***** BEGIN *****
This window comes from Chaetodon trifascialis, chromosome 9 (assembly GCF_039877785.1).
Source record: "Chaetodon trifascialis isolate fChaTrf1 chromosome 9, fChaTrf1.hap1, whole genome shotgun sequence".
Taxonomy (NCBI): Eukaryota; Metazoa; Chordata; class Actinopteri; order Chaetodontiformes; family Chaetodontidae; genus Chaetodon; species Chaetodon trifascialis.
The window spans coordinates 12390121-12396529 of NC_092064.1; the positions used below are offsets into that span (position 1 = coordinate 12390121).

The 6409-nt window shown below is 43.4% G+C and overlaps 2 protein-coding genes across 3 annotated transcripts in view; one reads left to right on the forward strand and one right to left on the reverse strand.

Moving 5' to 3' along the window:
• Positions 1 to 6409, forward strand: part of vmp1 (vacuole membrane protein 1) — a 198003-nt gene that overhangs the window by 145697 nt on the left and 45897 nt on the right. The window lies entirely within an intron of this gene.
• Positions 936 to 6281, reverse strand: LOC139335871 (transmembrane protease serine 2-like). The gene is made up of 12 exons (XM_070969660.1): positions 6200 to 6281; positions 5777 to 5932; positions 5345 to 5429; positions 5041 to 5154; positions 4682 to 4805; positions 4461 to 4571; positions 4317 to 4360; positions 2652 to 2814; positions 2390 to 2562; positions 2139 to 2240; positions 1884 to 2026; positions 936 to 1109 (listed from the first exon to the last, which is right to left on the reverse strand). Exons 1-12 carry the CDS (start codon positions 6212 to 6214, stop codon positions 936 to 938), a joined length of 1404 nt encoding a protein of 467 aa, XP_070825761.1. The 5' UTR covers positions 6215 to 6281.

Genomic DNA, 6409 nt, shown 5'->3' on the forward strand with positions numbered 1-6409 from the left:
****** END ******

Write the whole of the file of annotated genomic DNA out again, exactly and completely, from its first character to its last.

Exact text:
This window comes from Chaetodon trifascialis, chromosome 9 (assembly GCF_039877785.1).
Source record: "Chaetodon trifascialis isolate fChaTrf1 chromosome 9, fChaTrf1.hap1, whole genome shotgun sequence".
Taxonomy (NCBI): Eukaryota; Metazoa; Chordata; class Actinopteri; order Chaetodontiformes; family Chaetodontidae; genus Chaetodon; species Chaetodon trifascialis.
The window spans coordinates 12390121-12396529 of NC_092064.1; the positions used below are offsets into that span (position 1 = coordinate 12390121).

The 6409-nt window shown below is 43.4% G+C and overlaps 2 protein-coding genes across 3 annotated transcripts in view; one reads left to right on the forward strand and one right to left on the reverse strand.

Moving 5' to 3' along the window:
• Positions 1 to 6409, forward strand: part of vmp1 (vacuole membrane protein 1) — a 198003-nt gene that overhangs the window by 145697 nt on the left and 45897 nt on the right. The window lies entirely within an intron of this gene.
• Positions 936 to 6281, reverse strand: LOC139335871 (transmembrane protease serine 2-like). The gene is made up of 12 exons (XM_070969660.1): positions 6200 to 6281; positions 5777 to 5932; positions 5345 to 5429; positions 5041 to 5154; positions 4682 to 4805; positions 4461 to 4571; positions 4317 to 4360; positions 2652 to 2814; positions 2390 to 2562; positions 2139 to 2240; positions 1884 to 2026; positions 936 to 1109 (listed from the first exon to the last, which is right to left on the reverse strand). Exons 1-12 carry the CDS (start codon positions 6212 to 6214, stop codon positions 936 to 938), a joined length of 1404 nt encoding a protein of 467 aa, XP_070825761.1. The 5' UTR covers positions 6215 to 6281.

Genomic DNA, 6409 nt, shown 5'->3' on the forward strand with positions numbered 1-6409 from the left: